The Strategist

China publishes list of restricted industries

12/26/2018 - 11:22

Yesterday, China published a new list of industries where work of local companies and those created with the participation of foreign capital is restricted. Manufacturing and financial sectors take most of the list of 151 points. This is a realization of the principle “everything that is not prohibited is allowed”: due to this, Beijing hopes to further simplify access to its market, including for foreign investors. However, such liberalization may turn out to be insufficient for them against the background of risks of trade protectionism and stimulation of domestic production in the PRC.

Calvin Teo
Calvin Teo
On Tuesday, the Commission on Reforms and Development of China published a full list of industries where activities of both local and foreign investors are restricted. Earlier, a similar list was released for only four regions, where special economic zones are located. Later, it was extended to another 11 provinces. Sectors that are not on the list will fall under the same regulatory principles for domestic and foreign companies, said Head of economic reforms. As a matter of fact, this is about implementing the principle “everything that is not prohibited is allowed”. At the same time, regional authorities and individual departments are prohibited from issuing their own lists without approval of the State Council.

Only four of the 151 sectors indicated in the document are banned completely, but two of them contain references to broader lists (such as decrees of the central office). In addition, the document prohibits illegal Internet activities (for example, sale of drugs online) and financial services (in particular, their provision via the Internet). Other cases require a license or foreign trade is restricted. There are ten such lists in total, from the agricultural sector, mining, utilities to IT and media (including restrictions on the amount of private investment) and finance (for example, top managers of financial institutions cannot hold these positions without qualification approval; approval is also required for placement securities on the market).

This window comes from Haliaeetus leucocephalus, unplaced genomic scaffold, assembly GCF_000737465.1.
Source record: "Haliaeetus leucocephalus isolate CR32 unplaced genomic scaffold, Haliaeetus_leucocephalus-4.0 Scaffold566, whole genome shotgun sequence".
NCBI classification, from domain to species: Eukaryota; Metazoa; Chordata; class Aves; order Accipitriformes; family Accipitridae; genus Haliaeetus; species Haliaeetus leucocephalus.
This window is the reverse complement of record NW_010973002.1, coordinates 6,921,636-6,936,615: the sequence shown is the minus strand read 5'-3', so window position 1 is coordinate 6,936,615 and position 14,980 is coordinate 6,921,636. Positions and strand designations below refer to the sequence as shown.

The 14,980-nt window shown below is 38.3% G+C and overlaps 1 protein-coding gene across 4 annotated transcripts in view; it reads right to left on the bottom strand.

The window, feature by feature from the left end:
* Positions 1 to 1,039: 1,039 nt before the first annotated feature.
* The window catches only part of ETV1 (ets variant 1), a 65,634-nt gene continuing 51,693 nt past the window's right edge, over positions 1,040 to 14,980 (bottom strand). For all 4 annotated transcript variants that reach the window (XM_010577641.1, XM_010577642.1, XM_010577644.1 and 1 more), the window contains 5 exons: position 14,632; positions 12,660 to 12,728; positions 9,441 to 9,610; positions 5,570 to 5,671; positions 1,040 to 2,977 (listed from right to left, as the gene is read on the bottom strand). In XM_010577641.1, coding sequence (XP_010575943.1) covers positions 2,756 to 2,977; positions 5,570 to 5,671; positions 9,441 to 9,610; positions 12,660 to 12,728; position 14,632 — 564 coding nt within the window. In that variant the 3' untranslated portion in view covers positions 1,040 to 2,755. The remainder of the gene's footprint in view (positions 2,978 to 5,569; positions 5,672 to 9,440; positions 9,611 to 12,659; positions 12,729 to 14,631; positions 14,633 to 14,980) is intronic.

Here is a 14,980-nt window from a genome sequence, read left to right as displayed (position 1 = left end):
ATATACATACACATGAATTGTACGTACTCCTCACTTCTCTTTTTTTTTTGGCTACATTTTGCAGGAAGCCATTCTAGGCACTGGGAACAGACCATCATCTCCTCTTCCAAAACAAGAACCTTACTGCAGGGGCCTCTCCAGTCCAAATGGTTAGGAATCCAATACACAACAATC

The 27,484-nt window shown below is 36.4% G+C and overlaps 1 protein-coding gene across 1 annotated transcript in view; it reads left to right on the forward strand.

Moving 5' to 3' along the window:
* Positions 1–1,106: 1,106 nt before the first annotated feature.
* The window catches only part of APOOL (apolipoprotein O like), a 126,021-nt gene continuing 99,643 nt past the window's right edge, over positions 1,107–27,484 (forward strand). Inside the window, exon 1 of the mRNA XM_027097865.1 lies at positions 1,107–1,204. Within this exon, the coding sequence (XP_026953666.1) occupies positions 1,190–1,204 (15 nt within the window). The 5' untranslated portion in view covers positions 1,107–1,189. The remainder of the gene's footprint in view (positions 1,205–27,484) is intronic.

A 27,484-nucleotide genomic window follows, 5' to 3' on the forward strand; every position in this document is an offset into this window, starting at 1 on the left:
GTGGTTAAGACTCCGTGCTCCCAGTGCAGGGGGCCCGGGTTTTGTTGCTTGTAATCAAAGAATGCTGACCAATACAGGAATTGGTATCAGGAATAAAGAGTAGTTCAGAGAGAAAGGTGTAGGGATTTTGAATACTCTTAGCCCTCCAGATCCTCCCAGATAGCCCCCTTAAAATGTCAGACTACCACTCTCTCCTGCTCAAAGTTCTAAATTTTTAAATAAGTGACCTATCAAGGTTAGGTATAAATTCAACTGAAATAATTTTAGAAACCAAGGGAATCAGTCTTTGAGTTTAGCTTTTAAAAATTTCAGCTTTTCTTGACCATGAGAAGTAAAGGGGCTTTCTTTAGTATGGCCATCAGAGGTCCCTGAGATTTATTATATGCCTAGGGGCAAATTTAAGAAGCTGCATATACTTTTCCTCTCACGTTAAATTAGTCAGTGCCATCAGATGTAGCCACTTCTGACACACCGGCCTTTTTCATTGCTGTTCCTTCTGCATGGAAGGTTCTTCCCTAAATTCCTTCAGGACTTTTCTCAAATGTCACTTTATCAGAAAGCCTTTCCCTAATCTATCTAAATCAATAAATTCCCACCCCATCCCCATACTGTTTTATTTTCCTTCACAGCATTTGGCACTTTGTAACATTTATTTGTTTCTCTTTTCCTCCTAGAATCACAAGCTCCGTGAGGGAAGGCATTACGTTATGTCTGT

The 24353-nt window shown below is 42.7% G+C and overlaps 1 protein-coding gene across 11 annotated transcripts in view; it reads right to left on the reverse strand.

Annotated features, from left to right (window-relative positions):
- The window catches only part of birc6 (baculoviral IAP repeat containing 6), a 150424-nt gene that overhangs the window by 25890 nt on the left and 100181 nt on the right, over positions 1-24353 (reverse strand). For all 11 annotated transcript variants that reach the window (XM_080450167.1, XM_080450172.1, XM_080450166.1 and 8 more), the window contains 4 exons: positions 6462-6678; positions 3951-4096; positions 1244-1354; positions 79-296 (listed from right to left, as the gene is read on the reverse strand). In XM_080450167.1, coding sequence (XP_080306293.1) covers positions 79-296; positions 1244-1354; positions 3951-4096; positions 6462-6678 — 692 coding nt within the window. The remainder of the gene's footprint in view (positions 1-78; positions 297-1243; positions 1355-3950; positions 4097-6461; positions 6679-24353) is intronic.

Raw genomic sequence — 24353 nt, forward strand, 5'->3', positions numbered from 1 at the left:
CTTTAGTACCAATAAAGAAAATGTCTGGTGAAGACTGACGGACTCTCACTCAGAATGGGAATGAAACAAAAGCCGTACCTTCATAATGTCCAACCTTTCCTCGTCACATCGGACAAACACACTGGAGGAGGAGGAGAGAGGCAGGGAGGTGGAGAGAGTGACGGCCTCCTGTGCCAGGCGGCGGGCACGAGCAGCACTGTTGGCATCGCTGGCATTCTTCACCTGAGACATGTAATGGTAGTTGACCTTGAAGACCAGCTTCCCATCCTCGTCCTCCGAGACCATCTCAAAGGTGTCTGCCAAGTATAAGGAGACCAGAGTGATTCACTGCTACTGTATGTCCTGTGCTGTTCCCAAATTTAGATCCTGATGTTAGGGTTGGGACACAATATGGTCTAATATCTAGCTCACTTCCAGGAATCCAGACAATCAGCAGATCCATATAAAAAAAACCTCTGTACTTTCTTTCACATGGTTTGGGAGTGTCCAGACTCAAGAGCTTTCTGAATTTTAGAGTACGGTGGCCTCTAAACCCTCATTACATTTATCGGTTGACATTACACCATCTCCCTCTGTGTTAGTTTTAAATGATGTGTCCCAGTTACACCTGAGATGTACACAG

The production list mainly distributes special conditions across the food sector, energy (in particular, nuclear), ship and aircraft industry (including the space industry), railway transport and infrastructure maintenance, telecom (including equipment imports), security systems using cryptographic technologies, construction of chemical plants, operations with weapons and explosives, production and import of cosmetics, production of pharmaceuticals and medical equipment, car recycling.

Along with selective reduction in import duties (in particular, on cars), the measure should leverage access for foreign investors, simplifying regulation for them. The current list, however, does not cancel another list concerning companies with foreign capital: in its latest version the number of sectors with restrictions has decreased from 63 to 48. However, in the context of trade disputes with the US and the expected slowdown in China, these measures may turn out to be not enough to increase the inflow of investments. Judging by results of the central meeting on economic work held in December, Beijing does not count on this, preferring to support the economy with an increase in lending volumes and fiscal incentives (including tax cuts).


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